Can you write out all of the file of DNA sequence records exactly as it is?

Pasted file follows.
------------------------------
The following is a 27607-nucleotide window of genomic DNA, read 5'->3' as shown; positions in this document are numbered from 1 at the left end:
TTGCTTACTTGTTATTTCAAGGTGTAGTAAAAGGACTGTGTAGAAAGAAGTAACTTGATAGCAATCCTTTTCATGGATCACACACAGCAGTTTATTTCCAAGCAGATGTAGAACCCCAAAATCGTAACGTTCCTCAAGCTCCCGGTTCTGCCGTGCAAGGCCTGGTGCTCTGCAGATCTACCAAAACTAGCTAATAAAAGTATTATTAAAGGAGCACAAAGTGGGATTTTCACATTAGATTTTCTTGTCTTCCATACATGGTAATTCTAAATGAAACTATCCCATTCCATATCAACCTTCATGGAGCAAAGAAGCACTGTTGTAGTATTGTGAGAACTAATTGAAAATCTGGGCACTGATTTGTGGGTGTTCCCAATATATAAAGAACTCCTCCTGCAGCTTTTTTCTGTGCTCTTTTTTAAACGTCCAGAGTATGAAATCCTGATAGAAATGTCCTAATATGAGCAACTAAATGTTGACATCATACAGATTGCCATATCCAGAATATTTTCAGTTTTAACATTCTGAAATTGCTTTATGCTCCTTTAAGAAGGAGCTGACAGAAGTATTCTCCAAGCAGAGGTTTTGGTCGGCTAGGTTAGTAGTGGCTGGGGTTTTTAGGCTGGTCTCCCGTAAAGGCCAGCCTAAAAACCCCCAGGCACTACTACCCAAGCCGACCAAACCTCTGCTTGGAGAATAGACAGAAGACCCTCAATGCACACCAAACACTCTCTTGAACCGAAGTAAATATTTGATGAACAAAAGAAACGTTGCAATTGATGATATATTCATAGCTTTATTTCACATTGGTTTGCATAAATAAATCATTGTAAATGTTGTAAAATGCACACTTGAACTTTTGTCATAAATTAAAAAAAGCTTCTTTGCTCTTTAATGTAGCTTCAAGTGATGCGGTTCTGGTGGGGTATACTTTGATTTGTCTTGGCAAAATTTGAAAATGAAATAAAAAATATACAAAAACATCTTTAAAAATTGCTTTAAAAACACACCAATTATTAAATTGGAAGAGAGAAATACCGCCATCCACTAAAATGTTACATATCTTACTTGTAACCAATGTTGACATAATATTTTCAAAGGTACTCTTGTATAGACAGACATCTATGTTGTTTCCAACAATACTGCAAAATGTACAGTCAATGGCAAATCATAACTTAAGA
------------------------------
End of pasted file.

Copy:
The following is a 27607-nucleotide window of genomic DNA, read 5'->3' as shown; positions in this document are numbered from 1 at the left end:
TTGCTTACTTGTTATTTCAAGGTGTAGTAAAAGGACTGTGTAGAAAGAAGTAACTTGATAGCAATCCTTTTCATGGATCACACACAGCAGTTTATTTCCAAGCAGATGTAGAACCCCAAAATCGTAACGTTCCTCAAGCTCCCGGTTCTGCCGTGCAAGGCCTGGTGCTCTGCAGATCTACCAAAACTAGCTAATAAAAGTATTATTAAAGGAGCACAAAGTGGGATTTTCACATTAGATTTTCTTGTCTTCCATACATGGTAATTCTAAATGAAACTATCCCATTCCATATCAACCTTCATGGAGCAAAGAAGCACTGTTGTAGTATTGTGAGAACTAATTGAAAATCTGGGCACTGATTTGTGGGTGTTCCCAATATATAAAGAACTCCTCCTGCAGCTTTTTTCTGTGCTCTTTTTTAAACGTCCAGAGTATGAAATCCTGATAGAAATGTCCTAATATGAGCAACTAAATGTTGACATCATACAGATTGCCATATCCAGAATATTTTCAGTTTTAACATTCTGAAATTGCTTTATGCTCCTTTAAGAAGGAGCTGACAGAAGTATTCTCCAAGCAGAGGTTTTGGTCGGCTAGGTTAGTAGTGGCTGGGGTTTTTAGGCTGGTCTCCCGTAAAGGCCAGCCTAAAAACCCCCAGGCACTACTACCCAAGCCGACCAAACCTCTGCTTGGAGAATAGACAGAAGACCCTCAATGCACACCAAACACTCTCTTGAACCGAAGTAAATATTTGATGAACAAAAGAAACGTTGCAATTGATGATATATTCATAGCTTTATTTCACATTGGTTTGCATAAATAAATCATTGTAAATGTTGTAAAATGCACACTTGAACTTTTGTCATAAATTAAAAAAAGCTTCTTTGCTCTTTAATGTAGCTTCAAGTGATGCGGTTCTGGTGGGGTATACTTTGATTTGTCTTGGCAAAATTTGAAAATGAAATAAAAAATATACAAAAACATCTTTAAAAATTGCTTTAAAAACACACCAATTATTAAATTGGAAGAGAGAAATACCGCCATCCACTAAAATGTTACATATCTTACTTGTAACCAATGTTGACATAATATTTTCAAAGGTACTCTTGTATAGACAGACATCTATGTTGTTTCCAACAATACTGCAAAATGTACAGTCAATGGCAAATCATAACTTAAGA